After the storm

 Adam Barclay   |  

In the aftermath of Cyclone Sidr, the rice farmers of southern Bangladesh are struggling to get back on their feet. Immediate relief is needed, but science can provide technologies that help minimize the damage caused by the next disaster.

Nasiruddin Khan harvests what is left of his rice crop after it was devastated by Cyclone Sidr in November 2007. (Photo: Adam Barclay)

Nasiruddin Khan harvests what is left of his rice crop after it was devastated by Cyclone Sidr in November 2007. (Photo: Adam Barclay)

The winds started to pick up during the afternoon of  what should have been anormal Thursday in southern Bangladesh. There had been warningsof a storm, somewhere out in the Bay of Bengal, heading toward the coast. But the people of Chornajir Village didn’t think things would get too bad. Besides, there was work to be done in the fields and the nearest shelter was a long walk away, especially for the young children. If it rains, so be it. Hopefully, the crops will be OK.

As evening approached, though, it became clear that 15 November 2007 would not be a normal Thursday. Chornajir, like most of the villages in Patuakhali District, is poor. People scrape by from season to season, trying to grow enough rice to feed themselves and maybe sell a little if they’re lucky. It’s a precipitous existence: one failed crop, one big flood, and it can send people spiraling into destitution. And, at this level of poverty, the channels of communication, which should bring news of floods and storms, don’t always work like they should.

Cyclone Sidr, a category-4 brute with peak winds of 250 kilometers per hour, slammed into the southern Bangladesh coast in the evening. By the time the villagers of Chornajir, around 20 kilometers inland, realized this was more than a common storm, it was too late to get to the shelter safely.

If you’ve never been to Bangladesh, you may not know how flat the country is. Apart from hills in the southeast and northeast, the land rarely gets more than a few meters above sea level. The country is effectively an enormous delta formed by the confluence of the Ganges, Brahmaputra, and Meghna rivers and their tributaries, which catch the Himalayan snow melt and wend their way toward the Bay of Bengal.

Hundreds of rivers and streams crisscross their way out to sea, the end result being an entire country that floods like a bathtub if it rains too much. Add to that a cyclone induced tidal surge and you start to understand how devastating a major storm can be here. In 1970, a cyclone killed up to half a million people—one of the largest single disasters in human history. In 1991, another cyclone killed more than 130,000. In terms of the cost to human life, Sidr was not as brutal, causing the deaths of around 4,000 people (though still a major disaster by any definition). Fortunately, it struck at low tide, so the surge was not as powerful as it might have been. And, despite the communication breakdowns that left Chornajir residents in grave danger, a great number of people made it to one of the many cyclone shelters that have been built in the past three decades.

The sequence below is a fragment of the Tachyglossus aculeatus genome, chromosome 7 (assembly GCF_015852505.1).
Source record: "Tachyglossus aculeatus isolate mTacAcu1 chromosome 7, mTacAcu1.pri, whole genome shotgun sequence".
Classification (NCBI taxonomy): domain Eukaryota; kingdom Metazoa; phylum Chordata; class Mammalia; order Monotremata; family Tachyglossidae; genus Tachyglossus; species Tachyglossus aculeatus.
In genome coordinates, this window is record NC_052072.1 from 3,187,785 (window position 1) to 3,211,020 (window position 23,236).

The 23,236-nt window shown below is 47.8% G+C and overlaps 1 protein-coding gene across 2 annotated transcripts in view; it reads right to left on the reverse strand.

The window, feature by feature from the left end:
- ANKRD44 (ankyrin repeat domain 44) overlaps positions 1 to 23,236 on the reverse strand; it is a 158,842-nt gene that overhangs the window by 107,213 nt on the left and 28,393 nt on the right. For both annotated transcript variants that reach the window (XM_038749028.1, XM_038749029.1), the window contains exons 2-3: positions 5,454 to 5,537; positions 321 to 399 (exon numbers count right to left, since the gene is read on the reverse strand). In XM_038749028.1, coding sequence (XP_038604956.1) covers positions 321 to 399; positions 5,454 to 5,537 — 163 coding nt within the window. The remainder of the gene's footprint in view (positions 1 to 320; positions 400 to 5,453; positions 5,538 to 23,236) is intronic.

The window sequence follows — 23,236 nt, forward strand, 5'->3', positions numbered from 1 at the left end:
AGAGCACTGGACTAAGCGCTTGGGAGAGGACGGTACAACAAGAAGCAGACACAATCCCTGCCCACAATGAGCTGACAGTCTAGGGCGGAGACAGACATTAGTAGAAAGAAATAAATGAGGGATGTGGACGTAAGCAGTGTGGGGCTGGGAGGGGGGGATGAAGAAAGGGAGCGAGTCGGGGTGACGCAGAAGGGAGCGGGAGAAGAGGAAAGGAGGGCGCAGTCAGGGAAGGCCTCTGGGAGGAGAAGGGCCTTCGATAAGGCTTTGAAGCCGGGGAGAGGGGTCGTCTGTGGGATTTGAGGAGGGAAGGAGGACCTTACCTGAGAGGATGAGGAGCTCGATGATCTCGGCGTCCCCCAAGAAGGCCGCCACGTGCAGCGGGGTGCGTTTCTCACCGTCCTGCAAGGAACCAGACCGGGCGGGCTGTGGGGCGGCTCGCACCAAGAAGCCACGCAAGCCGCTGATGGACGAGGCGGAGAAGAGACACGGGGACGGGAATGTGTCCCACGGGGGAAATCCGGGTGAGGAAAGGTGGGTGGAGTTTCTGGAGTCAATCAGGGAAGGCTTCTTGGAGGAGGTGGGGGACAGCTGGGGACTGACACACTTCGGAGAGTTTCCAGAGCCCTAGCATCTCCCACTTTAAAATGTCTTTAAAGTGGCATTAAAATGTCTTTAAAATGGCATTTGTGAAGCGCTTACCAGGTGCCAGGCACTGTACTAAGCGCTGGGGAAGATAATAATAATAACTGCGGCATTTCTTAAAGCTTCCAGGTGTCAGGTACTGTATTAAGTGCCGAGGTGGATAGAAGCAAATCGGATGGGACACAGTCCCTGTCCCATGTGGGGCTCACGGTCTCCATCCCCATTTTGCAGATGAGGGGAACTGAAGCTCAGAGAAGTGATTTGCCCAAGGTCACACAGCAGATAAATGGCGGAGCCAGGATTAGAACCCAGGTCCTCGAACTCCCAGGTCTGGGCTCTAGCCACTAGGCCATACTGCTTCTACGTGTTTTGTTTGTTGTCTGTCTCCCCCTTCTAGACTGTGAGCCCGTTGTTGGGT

As the wind strengthened and the rain hammered, the floodwaters grew. First, the rice crops went under, then the lower houses and huts. Some people, such as Hasina and her husband, tried to make it to the nearest shelter. Soon after they set off, the water had risen above the level of the road. Hasina’s husband carried their 7-year-old daughter. Just staying on the now invisible road was almost impossible; holding onto a child at the same time proved too much. Amid the chaos, deafened by the screaming wind, Hasina’s daughter was swept away. Like thousands of others, she wasn’t found until it was too late.

It was a sickening blow to a family already doing it tough. There was precious little time to grieve, though—in the wake of tragedy, Hasina and her husband were forced to turn their thoughts to finding food and caring for their remaining family

Nazma Begum was luckier. Her husband and son made it through unscathed. But her livelihood was swept away in the muddy water. The small hut in which she and her family lived was ruined. Her 0.8- hectare rice field, from which she and her husband expected to harvest the food that would prevent them from going hungry, was destroyed. The seeds she had stored to use the following season were gone as well, along with the family’s few chickens, their vegetable crop, and almost all of their personal belongings.

In all, Sidr affected around 2 million families comprising around 9 million people. More than 1.5 million homes were destroyed. Just as distressing, around 1 million hectares of crops—predominantly wet-season (known as transplanted aman) rice—were damaged or ruined. Across the whole affected area, average crop loss was 50%. Close to rivers and the coast, though, farmers suffered complete loss of their crops.

International Rice Research Institute (IRRI) weed scientist David Johnson, who visited the Sidr-affected area in December 2007, points out that another critical issue was the stage of plant growth when the floods hit, which happened to be around the flowering period. The effects on the rice crop appeared to be quite different, depending on whether it was at, before, or after flowering, which lasts about a week. Farmers recovered at least some rice if the crop was hit before or after flowering. If the floods and winds hit a flowering crop, though, the plants became completely sterile and did not produce grain.

Read full article.

Leave A Response